Gait, who oversaw a reduction in the amount of attention paid to caste in 1911 compared with previous censuses, explained that the provincial reports contained ‘comparatively little fresh information’ on the subject, except for caste government and caste councils or panchayats, on which more information was needed by senior officials. In many provincial reports, the chapters on caste were short, but O’Malley’s was long and included a detailed ethnographic and historical examination of caste government throughout the province. O’Malley particularly looked, too, at how Risley’s inquiry into social precedence in 1901 had left a ‘legacy of trouble’ that led to renewed agitation a decade later and hundreds of petitions arriving in his office, despite the official decision that ‘there should be no classification of castes by status’ at the 1911 census. He also discussed contemporary theoretical debates, for example, about the relationship between castes and subcastes. On the question of caste and race, he dismissed Risley’s claim that caste originated in racial distinction, mainly on the grounds that anthropometric data could not actually determine racial ancestry, as most anthropologists acknowledged by 1911 or thereabouts. [11]

O’Malley incorporated material from his census report chapters into his books, to which I now turn. After retiring from India in 1924, his first was The Indian Civil Service: 1601-1930, published in 1931; and the next three were Indian Caste Customs, India’s Social Heritage, and Popular Hinduism: The Religion of the Masses, published in 1932, 1934 and 1935, respectively. His fifth and last was his edited volume, Modern India and the West, posthumously published in 1941. O’Malley was exceptionally well read in the colonial anthropological and historical literature on India and – with the partial exception of his ICS history, which I do not discuss – he generally wrote with academic detachment from his subject matter, so that his books contained relatively few of the colonialist assumptions and prejudices that were quite common in his earlier gazetteers, census report and other official works.

Indian Caste Customs (1932) and India’s Social Heritage (1934)

Both Indian Caste Customs and India’s Social Heritage, as well as Popular Hinduism, were obviously written for educated lay readers who probably had some prior knowledge of India, rather than academic specialists. Indian Caste Customs begins by describing the main features of the caste system as a whole, and the following chapters cover caste government, the pre-colonial rulers’ powers over the system, penalties imposed by caste councils, the regulation of marriage, restrictions pertaining to food and drink, and occupations and the division of labour. In the last two chapters on the Untouchables and on modern change, O’Malley discussed the anti-untouchability campaigns of Ambedkar and Gandhi, and the Non-Brahman movements in Bombay and Madras, as well as the impact on caste of factors such as economic development, urbanisation, and Western education and ideas, though he also argued that ‘fundamentally caste remains the same’, because change was more in forms than substance. In conclusion, he contended that despite the caste system’s many evils, it had good points as well and did ‘its best work as a guardian of morality’ and as an anti-revolutionary ‘stabilizing influence’. [12]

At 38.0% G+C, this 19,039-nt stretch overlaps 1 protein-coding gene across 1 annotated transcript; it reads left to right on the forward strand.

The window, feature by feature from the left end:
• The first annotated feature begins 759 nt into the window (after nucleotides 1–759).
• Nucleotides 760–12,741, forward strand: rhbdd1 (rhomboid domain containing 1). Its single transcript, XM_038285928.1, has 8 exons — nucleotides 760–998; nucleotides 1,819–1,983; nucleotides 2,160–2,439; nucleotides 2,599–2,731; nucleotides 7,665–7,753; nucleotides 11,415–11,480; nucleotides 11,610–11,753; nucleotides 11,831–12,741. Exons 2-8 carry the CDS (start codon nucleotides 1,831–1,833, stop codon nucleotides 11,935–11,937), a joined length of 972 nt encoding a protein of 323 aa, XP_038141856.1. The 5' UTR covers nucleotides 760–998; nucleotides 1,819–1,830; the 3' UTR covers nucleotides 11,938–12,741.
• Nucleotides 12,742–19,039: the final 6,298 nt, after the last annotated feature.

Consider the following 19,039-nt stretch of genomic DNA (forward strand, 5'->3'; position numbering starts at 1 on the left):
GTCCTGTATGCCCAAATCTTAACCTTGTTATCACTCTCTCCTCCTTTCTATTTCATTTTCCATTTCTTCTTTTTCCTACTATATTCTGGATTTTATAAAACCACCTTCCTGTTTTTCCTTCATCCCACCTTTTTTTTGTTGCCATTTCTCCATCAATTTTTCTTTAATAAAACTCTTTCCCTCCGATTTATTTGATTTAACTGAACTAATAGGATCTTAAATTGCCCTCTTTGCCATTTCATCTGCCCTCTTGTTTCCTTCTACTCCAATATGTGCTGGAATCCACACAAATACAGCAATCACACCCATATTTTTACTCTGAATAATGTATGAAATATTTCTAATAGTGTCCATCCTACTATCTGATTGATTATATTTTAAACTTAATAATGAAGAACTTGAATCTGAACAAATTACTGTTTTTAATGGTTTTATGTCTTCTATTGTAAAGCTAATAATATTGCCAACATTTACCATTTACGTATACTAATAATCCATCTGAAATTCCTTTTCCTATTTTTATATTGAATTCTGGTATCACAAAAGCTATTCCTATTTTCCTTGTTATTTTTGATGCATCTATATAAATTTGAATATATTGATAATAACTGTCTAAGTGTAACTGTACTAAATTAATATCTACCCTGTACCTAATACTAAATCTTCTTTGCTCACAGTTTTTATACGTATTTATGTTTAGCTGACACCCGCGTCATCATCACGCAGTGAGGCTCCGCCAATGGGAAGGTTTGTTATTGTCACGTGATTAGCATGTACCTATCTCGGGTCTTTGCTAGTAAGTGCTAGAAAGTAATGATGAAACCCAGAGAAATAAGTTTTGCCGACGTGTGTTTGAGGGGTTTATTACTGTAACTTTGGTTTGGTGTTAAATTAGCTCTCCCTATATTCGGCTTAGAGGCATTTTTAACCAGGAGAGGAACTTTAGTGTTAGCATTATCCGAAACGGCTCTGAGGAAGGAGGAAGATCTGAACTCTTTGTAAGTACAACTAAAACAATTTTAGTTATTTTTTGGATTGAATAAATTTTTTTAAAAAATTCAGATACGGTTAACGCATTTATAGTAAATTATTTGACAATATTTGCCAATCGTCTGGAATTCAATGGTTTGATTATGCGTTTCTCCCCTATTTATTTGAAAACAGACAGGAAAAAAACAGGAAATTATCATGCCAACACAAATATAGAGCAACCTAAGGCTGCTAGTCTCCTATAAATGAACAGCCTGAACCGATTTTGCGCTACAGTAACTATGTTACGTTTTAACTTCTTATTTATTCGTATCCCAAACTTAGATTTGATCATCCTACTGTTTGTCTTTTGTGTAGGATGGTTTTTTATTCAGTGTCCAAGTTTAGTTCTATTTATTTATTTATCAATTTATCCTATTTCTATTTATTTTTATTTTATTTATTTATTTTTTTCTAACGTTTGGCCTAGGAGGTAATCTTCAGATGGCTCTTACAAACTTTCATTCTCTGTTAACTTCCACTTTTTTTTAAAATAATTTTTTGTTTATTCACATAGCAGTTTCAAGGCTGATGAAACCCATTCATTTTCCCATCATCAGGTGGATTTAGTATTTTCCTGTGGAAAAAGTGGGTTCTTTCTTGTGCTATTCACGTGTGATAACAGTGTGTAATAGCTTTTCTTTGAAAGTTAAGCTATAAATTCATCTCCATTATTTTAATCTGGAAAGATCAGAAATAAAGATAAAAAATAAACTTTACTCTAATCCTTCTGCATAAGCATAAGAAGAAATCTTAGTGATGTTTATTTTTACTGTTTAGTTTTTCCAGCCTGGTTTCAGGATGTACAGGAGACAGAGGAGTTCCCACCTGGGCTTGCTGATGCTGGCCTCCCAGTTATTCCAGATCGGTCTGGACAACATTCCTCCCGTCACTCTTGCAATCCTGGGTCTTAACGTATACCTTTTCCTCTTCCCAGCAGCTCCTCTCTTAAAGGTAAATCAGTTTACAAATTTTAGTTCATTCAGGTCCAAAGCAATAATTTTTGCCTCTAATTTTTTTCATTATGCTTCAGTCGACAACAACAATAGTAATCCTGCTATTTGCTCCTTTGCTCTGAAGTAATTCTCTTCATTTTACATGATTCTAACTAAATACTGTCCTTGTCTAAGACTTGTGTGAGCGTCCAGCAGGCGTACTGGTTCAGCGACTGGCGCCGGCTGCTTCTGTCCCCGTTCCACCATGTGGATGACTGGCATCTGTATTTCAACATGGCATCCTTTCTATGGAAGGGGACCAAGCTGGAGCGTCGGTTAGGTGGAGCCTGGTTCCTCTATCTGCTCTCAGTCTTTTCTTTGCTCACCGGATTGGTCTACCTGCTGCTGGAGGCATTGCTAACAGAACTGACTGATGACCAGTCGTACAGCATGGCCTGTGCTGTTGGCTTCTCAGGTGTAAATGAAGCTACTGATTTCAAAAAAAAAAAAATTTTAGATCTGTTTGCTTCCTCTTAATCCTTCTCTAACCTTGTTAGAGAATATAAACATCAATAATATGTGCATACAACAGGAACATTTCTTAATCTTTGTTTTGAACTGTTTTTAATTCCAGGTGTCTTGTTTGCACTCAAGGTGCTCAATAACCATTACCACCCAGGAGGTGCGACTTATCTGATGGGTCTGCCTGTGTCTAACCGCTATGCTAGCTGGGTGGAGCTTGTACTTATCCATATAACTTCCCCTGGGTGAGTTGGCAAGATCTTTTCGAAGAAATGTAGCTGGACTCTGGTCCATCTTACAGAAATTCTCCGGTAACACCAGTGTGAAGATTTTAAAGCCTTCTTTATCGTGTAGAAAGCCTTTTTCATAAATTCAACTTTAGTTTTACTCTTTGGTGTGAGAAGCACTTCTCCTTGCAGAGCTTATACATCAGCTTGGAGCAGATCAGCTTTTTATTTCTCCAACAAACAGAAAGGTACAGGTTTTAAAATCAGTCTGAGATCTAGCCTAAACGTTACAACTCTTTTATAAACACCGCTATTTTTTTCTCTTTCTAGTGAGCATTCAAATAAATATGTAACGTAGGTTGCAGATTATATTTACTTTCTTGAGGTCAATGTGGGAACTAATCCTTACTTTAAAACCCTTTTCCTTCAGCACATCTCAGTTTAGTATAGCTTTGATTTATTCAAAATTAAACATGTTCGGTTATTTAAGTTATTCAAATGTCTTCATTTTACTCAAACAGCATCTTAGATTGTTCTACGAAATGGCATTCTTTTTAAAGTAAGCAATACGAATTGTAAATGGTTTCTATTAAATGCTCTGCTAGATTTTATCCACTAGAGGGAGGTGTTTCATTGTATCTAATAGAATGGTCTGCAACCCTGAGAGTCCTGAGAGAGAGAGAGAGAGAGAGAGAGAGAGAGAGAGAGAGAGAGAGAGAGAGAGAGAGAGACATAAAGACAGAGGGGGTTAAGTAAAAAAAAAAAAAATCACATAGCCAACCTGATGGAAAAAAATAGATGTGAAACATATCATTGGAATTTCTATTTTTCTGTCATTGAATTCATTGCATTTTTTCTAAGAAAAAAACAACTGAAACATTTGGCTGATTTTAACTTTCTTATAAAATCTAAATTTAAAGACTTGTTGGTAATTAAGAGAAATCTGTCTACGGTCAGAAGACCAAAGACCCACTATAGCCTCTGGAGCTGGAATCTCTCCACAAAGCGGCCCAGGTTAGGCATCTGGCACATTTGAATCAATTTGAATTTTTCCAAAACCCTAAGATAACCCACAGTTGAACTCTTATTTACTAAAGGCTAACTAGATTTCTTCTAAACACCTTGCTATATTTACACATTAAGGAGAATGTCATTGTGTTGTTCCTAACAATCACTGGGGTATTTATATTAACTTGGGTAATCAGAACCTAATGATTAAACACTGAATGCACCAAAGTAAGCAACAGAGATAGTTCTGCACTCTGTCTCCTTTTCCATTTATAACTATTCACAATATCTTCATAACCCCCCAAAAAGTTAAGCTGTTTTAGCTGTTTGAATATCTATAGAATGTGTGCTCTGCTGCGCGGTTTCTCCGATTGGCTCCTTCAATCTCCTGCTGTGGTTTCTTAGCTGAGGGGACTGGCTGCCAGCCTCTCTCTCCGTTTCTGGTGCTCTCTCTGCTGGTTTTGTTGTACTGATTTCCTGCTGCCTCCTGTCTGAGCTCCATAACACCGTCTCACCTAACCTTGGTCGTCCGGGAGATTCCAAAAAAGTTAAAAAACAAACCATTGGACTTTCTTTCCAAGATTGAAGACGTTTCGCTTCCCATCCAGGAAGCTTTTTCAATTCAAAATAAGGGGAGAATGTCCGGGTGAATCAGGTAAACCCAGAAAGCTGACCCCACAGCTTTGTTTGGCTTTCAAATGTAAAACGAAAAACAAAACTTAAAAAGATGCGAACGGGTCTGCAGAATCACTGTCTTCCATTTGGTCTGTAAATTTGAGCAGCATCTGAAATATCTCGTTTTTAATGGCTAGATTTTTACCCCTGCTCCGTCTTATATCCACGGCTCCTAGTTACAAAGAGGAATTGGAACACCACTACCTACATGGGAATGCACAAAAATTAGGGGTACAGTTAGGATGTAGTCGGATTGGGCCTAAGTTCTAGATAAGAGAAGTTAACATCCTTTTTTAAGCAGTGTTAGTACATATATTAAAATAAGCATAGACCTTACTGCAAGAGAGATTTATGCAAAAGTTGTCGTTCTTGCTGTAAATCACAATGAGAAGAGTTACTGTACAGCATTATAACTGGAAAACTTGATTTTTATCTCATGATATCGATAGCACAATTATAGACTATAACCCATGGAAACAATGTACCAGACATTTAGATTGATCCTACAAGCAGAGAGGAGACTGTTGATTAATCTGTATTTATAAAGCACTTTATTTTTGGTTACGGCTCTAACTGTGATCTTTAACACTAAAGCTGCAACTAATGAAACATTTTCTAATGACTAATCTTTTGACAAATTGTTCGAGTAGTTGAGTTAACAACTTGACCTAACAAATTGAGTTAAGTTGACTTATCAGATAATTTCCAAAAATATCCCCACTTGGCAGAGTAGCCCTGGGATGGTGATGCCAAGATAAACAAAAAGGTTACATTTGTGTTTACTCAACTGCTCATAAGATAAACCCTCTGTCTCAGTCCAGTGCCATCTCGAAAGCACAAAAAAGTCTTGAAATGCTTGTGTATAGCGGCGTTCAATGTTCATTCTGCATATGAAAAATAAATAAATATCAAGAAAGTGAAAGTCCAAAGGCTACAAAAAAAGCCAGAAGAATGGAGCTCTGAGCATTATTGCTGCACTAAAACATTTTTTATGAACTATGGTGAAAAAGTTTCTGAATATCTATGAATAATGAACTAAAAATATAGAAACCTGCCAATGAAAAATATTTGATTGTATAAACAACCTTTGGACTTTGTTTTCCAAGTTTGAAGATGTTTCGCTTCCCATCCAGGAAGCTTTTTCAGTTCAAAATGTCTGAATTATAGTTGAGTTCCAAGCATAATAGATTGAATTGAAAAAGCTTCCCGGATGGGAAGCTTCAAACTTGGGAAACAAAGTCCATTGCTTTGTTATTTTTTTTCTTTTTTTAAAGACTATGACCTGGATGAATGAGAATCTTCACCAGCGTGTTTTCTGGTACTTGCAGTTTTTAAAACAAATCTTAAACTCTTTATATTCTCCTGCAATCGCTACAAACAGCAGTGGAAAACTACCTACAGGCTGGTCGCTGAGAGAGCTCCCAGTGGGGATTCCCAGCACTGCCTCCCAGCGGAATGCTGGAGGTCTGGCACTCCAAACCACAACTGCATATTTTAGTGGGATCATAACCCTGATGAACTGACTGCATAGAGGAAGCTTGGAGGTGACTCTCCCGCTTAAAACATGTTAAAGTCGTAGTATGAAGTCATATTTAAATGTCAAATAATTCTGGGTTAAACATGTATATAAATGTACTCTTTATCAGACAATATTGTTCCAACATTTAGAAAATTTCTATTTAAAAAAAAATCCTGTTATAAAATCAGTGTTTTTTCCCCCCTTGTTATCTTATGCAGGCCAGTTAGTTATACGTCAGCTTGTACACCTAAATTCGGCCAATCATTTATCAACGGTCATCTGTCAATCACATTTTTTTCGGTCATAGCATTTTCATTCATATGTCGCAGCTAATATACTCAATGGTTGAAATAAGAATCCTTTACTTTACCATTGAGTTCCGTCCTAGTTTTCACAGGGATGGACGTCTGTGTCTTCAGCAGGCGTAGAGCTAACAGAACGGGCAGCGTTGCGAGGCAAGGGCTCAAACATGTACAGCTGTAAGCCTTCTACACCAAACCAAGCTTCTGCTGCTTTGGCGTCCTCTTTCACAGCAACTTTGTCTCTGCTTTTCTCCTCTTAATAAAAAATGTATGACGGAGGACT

The first chapter of India’s Social Heritage is also about the caste system and the second discusses the ‘depressed classes’, a term current in the 1930s to refer to Untouchables and other backward castes. The rest of the book describes the tribal groups on the North-West Frontier and in the Himalayas and north-eastern region, the ‘primitive’ hill and forest tribes in the interior regions, the village community, the family and marriage, and the purdah system and status of women. To illustrate the work, I briefly consider the chapters on the village and the family.